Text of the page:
My children choose to do a lot of extra history reading on their own so I feel like I've been successful if they like history. I walked in our 16 year old son's room one day and he was reading this extremely boring 400 page book on World War II. Read the entire thing, just because he was interested in it. Our 13-year-old daughter is reading this big gigantic Book of Virtues. Carries it around the house with a bookmark in it. Our 11-year-old daughter decided to read Gone With the Wind last year, just for fun.
I know, right?
Science. I'm all about some creation when it comes to science. Dude, we're homeschooling. We get to be Biblical if we want and not get sued. This is the place to drop the Bible bomb and really drive home the creation viewpoint if we want. Our middle schoolers are doing a Christian, creation based anatomy course this year from Apologia and I sprang for the activity books, which they absolutely love. Our son is doing Apologia chemistry, also Christian and creation based. Last year he did biology and we let him attend a biology camp to do the labs. He'll do the same thing this summer for chemistry. Our children do their science on their own and I grade their tests once they're in high school. The books we have are written to the student and can be achieved by the student. It teaches them how to study.
Logic. In high school I like my children to begin formal logic. My son yawned his way through two very dry but helpful logic courses the last couple of years. Then I found The Fallacy Detective. This book is hilarious. And very clever. It makes logic fun but not in a pointless way. I think the smart writers of this book have another logic course too, and I'm planning to use that next year. I put a lot of heavy stuff on my high schooler so, I thought this would be a good break for him but still covers an important subject. I'm letting this book count as his logic course.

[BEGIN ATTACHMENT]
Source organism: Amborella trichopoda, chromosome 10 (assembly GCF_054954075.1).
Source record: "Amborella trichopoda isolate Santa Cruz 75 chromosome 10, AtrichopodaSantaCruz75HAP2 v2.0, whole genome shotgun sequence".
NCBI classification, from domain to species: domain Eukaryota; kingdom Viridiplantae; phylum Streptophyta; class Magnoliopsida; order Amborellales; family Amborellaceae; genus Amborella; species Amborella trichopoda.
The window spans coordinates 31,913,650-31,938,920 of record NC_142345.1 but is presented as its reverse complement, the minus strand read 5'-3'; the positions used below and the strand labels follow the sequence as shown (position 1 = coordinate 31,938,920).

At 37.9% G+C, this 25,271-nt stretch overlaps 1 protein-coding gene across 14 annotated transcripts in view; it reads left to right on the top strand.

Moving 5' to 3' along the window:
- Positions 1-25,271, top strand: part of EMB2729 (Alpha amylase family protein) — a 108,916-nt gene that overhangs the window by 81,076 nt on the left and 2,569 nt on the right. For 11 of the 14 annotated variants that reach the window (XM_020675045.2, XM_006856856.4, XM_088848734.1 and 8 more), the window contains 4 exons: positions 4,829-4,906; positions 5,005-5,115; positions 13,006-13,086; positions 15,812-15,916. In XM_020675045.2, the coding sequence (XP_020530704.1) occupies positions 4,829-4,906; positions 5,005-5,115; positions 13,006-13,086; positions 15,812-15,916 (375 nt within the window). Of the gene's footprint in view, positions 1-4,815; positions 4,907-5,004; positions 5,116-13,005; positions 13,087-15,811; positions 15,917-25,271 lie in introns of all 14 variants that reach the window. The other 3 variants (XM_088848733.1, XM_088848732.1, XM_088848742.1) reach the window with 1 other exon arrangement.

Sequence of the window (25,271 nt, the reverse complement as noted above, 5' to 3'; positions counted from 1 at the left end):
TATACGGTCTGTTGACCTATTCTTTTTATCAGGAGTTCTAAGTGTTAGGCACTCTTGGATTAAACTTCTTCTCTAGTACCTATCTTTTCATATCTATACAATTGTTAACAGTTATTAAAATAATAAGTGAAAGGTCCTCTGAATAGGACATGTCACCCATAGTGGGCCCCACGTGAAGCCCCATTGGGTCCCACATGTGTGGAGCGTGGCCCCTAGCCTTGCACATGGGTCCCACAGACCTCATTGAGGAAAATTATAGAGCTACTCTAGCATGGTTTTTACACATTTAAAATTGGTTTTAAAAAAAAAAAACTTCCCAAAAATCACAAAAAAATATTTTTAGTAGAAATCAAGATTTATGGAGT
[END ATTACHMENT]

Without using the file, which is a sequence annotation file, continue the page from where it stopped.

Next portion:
Music. I decided a long time ago three things about music.
Number one, no music training for little people. And no sports! Sorry for that outburst. We did the soccer thing when our son was 6 and the exhaustion rate for Mommy was not justifiably inversely proportional to what he got out of it. Around age 10 is a rational age to start music. Anything sooner than that is going to involve an unpleasant amount of involvement (i.e., nagging) from the parents (i.e., you).
Number two, it had to be the child's idea. They had to really want it. I am not going to pay an insane amount of money for music lessons for a child who has to be coaxed and begged to practice and go to their lessons. No way. Music lessons are a privilege and we don't get to do it if we're not hungry for it.
And number three, I'm not teaching it. Music is math out loud, yes? For the teacher anyway. I've already fought my way through maintaining peace to teach math in our homeschool that morning, I know that I cannot achieve that in music later in the day as well, even though I know how to play a little piano, flute and guitar. Barely. And not all at once like Dick van Dyke in Mary Poppins. So we outsource our music lessons around here and that is not cheap but we are blessed to be able to do it in our family. Our 11-year-old is chomping at the bit to start piano lessons in January. Our 13-year-old daughter asked to play violin and loves it, and has a group she performs with. She's been playing violin for three years and is in the most advanced level group now. I've never had to tell her to practice.